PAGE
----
Nov. 17 (Bloomberg) -- China’s yuan dropped for the first time in three days after Fitch Ratings said Europe’s debt crisis may pose a “serious risk” to U.S. banks, fanning fears of contagion and cooling demand for emerging-market assets.
Fitch said yesterday the credit outlook for the U.S. banking industry may worsen unless the crisis is “resolved in a timely and orderly manner.” Standard Chartered Plc lowered its forecast for yuan gains next year, citing a “broad-based” case for slower appreciation because of a likely narrowing in the China’s current-account surplus and diminishing inflation pressures. The People’s Bank of China set its daily reference rate at 6.3553 per dollar, the weakest level since Oct. 21.
“The Fitch warning highlighted the risks in the global environment and China may have little room for yuan appreciation with exports slowing down and inflation easing,” said Dariusz Kowalczyk, a Hong Kong-based economist at Credit Agricole CIB.
The yuan fell 0.12 percent to 6.3530 per dollar as of 10:16 a.m. in Shanghai, according to the China Foreign Exchange Trade System. The currency is allowed to trade up to 0.5 percent on either side of the daily reference rate.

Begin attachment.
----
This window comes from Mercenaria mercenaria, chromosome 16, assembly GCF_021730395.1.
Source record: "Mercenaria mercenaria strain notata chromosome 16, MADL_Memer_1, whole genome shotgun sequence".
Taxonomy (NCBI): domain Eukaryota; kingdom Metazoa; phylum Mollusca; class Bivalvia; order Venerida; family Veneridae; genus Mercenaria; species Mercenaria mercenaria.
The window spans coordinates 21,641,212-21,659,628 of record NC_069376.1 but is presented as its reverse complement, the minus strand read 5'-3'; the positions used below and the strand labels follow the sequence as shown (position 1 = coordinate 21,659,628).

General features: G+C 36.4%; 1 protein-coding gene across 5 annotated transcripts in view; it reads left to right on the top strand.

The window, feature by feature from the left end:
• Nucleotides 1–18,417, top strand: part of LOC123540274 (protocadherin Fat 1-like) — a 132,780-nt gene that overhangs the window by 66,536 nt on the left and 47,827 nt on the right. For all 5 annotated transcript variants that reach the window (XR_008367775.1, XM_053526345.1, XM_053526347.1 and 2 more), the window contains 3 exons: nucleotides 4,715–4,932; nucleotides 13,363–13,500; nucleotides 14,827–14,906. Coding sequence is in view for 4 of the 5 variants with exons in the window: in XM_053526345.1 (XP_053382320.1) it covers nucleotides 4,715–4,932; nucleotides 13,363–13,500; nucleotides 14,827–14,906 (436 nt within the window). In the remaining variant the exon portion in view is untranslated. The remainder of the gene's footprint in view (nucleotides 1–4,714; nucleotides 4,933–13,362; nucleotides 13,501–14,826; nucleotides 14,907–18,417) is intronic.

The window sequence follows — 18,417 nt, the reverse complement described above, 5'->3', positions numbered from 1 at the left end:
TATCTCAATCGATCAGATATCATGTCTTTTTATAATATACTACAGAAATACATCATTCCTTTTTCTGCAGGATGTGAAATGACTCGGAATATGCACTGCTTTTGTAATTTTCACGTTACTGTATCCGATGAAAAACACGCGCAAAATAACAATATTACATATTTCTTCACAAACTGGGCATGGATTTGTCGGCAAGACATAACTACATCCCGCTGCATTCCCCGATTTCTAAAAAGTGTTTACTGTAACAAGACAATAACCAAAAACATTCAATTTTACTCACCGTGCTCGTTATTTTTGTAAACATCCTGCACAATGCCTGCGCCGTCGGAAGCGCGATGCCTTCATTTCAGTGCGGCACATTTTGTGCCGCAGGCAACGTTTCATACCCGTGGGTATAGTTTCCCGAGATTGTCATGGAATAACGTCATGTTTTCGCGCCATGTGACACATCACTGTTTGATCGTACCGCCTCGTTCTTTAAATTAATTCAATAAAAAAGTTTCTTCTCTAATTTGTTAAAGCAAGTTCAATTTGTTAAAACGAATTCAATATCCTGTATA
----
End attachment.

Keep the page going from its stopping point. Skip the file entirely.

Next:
In Hong Kong’s offshore market, the yuan slipped 0.03 percent to 6.3550 per dollar. Twelve-month non-deliverable forwards gained 0.09 percent to 6.3280, a 0.4 percent premium to the onshore spot rate.
Standard Chartered now sees the Chinese currency advancing 0.6 percent in each of the first two quarters of 2012, less than the 1 percent advances it previously predicted. The bank revised its exchange-rate forecast for the end of next year to 6.12 per dollar from 6.06, according to an e-mailed note sent to clients today.
U.S. President Barack Obama kept up his pressure on China’s foreign-exchange policy and trade practices on Nov. 14, saying “enough is enough” on what the U.S. views as a too-slow appreciation of the yuan.
The World Trade Organization is likely to discuss rule changes in the first half of next year that would allow members to protect their industries from trade imbalances stemming from currency fluctuations, Keith Rockwell, spokesman for the Geneva- based trade body, was quoted as saying in a Wall Street Journal online report dated Nov. 15.
Criticism of China’s exchange rate is “groundless and unreasonable” and the value of the yuan isn’t the cause of lopsided trade flows, Commerce Ministry spokesman Shen Danyang said in Beijing yesterday. The nation’s trade surplus fell to less than 1.4 percent of gross domestic product in the first 10 months of the year from under 3 percent in 2010, Shen said at a regular briefing.
--Editors: James Regan, Sandy Hendry
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